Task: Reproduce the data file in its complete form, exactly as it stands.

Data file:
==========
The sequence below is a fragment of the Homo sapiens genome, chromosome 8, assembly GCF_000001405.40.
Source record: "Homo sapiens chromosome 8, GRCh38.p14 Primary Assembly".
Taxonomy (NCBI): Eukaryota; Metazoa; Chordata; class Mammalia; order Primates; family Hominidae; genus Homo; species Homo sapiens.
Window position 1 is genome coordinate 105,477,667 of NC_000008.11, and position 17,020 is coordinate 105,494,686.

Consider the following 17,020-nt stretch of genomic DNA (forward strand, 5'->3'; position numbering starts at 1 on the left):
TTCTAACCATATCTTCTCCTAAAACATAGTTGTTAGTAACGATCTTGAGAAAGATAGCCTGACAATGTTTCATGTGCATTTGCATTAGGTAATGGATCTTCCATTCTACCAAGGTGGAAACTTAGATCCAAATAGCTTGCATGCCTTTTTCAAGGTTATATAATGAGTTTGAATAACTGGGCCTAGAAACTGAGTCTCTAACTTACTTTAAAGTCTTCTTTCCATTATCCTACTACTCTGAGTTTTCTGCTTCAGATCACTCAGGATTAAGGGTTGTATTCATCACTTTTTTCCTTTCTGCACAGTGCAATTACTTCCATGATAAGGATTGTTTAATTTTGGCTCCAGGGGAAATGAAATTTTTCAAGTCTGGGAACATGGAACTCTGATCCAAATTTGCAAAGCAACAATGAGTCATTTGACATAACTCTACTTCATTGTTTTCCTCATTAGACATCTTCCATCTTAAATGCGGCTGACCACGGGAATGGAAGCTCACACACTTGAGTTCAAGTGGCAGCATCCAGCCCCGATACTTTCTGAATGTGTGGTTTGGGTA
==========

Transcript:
The sequence below is a fragment of the Homo sapiens genome, chromosome 8, assembly GCF_000001405.40.
Source record: "Homo sapiens chromosome 8, GRCh38.p14 Primary Assembly".
Taxonomy (NCBI): Eukaryota; Metazoa; Chordata; class Mammalia; order Primates; family Hominidae; genus Homo; species Homo sapiens.
Window position 1 is genome coordinate 105,477,667 of NC_000008.11, and position 17,020 is coordinate 105,494,686.

Consider the following 17,020-nt stretch of genomic DNA (forward strand, 5'->3'; position numbering starts at 1 on the left):
TTCTAACCATATCTTCTCCTAAAACATAGTTGTTAGTAACGATCTTGAGAAAGATAGCCTGACAATGTTTCATGTGCATTTGCATTAGGTAATGGATCTTCCATTCTACCAAGGTGGAAACTTAGATCCAAATAGCTTGCATGCCTTTTTCAAGGTTATATAATGAGTTTGAATAACTGGGCCTAGAAACTGAGTCTCTAACTTACTTTAAAGTCTTCTTTCCATTATCCTACTACTCTGAGTTTTCTGCTTCAGATCACTCAGGATTAAGGGTTGTATTCATCACTTTTTTCCTTTCTGCACAGTGCAATTACTTCCATGATAAGGATTGTTTAATTTTGGCTCCAGGGGAAATGAAATTTTTCAAGTCTGGGAACATGGAACTCTGATCCAAATTTGCAAAGCAACAATGAGTCATTTGACATAACTCTACTTCATTGTTTTCCTCATTAGACATCTTCCATCTTAAATGCGGCTGACCACGGGAATGGAAGCTCACACACTTGAGTTCAAGTGGCAGCATCCAGCCCCGATACTTTCTGAATGTGTGGTTTGGGTA